• We are working to verify that all Linux workstations have picked up the configuration changes necessary to mount the new home directories.  It is possible that a few did not pick up the changes and will need to be either rebooted or have manual reconfiguration work done to them.
  • All non-user home directory shares (e.g. /home/class) are still using the old file server.  We are continuing to work on migrating this data off to new file servers with priority being given to /home/class.  We should be able to switch /home/class over yet this weekend.  It will be end of day Monday before all could be migrated.

Partial Workaround (from October 23 status update)

NOTE:  This setup will remain in place through at least the weekend of October 26-27.  Assuming the new servers perform as expected, the converted workstations listed below will be reverted back to a standard configuration on Monday, October 28.

We have setup a number of Linux workstations in Everitt, Grainger, and Siebel that use a local-to-the-system home directory instead of the troubled network storage.  This allows working on the local system while avoiding most of the performance issues caused by the problematic server.  A link is provided to the user's networked home directory so that those files can still be accessed.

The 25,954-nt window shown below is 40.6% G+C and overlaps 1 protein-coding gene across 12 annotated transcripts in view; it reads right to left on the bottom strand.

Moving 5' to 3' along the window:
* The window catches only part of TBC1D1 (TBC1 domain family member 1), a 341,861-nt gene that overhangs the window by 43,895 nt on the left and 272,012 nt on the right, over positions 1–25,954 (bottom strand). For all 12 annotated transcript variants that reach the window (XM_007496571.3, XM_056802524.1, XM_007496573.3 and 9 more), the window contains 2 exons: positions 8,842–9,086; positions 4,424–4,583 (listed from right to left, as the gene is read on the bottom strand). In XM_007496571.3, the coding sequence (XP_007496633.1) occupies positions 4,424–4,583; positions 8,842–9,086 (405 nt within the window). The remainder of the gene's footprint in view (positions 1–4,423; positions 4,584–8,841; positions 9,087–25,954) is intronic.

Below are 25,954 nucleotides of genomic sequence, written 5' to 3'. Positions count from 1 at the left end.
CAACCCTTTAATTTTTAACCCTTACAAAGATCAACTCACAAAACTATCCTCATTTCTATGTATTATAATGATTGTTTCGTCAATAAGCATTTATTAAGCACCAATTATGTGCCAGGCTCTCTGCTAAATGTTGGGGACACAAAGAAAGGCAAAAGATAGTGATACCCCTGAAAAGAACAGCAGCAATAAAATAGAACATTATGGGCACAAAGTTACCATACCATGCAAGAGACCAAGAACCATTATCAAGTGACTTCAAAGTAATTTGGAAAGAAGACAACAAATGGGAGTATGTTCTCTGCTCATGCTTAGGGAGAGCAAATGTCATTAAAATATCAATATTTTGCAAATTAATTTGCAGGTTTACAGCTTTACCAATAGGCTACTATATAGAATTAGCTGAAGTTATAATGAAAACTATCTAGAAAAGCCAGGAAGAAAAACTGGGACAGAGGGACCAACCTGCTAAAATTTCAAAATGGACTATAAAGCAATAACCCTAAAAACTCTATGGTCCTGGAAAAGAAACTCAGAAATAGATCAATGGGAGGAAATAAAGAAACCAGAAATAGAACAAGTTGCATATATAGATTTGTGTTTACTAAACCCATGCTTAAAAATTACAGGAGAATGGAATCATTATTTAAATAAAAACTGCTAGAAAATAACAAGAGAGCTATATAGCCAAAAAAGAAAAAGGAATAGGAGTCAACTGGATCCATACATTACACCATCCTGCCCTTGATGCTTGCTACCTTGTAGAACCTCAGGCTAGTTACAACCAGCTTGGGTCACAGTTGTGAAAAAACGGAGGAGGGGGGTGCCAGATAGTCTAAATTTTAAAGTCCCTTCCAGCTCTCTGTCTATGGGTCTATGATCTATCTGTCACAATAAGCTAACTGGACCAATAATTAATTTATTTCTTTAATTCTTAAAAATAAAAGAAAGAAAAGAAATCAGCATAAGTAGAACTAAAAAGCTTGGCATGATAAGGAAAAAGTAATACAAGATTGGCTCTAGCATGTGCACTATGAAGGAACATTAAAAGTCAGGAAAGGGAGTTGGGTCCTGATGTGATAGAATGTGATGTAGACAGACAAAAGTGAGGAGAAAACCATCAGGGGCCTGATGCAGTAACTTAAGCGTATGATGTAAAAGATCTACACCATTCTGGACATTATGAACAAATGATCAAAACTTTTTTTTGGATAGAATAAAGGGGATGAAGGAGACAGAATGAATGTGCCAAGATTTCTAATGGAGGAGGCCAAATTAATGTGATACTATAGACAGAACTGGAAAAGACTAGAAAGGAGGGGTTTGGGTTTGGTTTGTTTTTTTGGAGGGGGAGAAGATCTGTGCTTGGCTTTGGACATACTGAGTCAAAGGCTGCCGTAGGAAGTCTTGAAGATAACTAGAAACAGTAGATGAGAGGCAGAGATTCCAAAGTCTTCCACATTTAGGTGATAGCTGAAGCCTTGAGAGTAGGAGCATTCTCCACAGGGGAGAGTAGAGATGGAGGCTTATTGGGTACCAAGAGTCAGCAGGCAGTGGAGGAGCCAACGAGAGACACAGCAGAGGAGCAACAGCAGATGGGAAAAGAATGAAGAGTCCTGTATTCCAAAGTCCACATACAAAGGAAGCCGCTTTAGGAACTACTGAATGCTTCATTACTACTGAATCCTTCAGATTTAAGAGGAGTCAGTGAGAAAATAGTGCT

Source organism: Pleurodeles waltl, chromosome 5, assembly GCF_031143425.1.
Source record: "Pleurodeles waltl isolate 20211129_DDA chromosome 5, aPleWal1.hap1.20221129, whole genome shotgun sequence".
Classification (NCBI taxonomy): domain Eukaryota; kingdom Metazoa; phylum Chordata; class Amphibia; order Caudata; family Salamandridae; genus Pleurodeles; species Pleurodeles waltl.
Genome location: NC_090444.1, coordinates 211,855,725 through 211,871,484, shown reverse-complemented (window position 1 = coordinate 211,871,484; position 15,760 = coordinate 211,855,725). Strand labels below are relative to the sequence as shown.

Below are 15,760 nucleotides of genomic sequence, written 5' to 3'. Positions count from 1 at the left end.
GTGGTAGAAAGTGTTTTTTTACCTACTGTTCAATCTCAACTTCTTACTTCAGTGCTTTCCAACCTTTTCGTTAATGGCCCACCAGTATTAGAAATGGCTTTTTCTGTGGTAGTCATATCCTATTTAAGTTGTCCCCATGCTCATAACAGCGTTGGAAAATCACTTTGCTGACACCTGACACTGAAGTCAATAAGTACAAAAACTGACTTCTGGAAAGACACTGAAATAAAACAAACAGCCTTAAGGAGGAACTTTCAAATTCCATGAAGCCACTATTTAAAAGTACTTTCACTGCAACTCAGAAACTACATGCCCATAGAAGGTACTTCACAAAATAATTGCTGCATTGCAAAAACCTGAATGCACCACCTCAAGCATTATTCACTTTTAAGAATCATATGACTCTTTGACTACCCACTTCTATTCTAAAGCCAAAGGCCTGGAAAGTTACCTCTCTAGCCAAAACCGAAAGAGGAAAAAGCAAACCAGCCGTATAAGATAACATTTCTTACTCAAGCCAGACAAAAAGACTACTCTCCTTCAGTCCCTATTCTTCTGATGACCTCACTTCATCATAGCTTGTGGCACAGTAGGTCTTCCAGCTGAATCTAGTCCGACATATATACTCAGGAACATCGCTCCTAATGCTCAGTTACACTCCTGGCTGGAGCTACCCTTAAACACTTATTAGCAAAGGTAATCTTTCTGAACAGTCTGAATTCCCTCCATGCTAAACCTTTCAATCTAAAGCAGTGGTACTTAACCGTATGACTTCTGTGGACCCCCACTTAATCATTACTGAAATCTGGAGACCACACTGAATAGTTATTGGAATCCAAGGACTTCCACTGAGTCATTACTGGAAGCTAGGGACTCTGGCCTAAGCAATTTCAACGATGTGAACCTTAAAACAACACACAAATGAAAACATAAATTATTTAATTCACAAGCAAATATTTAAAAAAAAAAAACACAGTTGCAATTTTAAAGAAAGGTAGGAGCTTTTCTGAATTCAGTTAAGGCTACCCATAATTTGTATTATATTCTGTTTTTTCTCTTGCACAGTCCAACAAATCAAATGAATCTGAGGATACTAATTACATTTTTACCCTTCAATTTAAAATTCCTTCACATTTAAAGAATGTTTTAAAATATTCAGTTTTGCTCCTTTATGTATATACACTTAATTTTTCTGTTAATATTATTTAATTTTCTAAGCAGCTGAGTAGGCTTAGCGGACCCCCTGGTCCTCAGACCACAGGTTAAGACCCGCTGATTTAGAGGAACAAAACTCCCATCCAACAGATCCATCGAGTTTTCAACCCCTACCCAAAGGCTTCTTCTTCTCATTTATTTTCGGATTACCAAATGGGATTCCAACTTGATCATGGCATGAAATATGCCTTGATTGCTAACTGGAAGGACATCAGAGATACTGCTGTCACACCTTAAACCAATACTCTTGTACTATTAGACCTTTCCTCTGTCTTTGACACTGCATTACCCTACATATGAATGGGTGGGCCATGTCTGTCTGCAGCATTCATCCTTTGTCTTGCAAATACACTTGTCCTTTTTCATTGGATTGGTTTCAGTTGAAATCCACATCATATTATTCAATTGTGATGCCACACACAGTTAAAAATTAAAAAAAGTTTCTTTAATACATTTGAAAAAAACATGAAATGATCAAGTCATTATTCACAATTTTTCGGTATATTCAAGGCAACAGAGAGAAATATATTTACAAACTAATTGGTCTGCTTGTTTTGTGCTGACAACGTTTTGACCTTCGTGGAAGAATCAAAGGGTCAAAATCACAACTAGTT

Once files are copied to the local system (from the networked home directory, via SVN, from a thumb drive, or cloud storage ) it should be possible to do most work without being impacted by the server issues.  It is critical that any work done be copied back to another location and not left on the local workstation.  Files left on a workstation will not be accessible from any other workstation.  In addition, files left may be cleaned out in order to keep the local disk from filling up.

The locations of the modified workstations:

  • 252 Everitt:  4 stations immediately upon entering the lab
  • 57 Grainger:  10 stations along the wall starting from the student consultant station
  • 222 Siebel:  all 36 stations

 The modified workstations have a different background, with a picture of an island, and a warning notice that "This system uses a local home directory!!".  Launching a terminal window will also provide instructions on how to access the networked directory.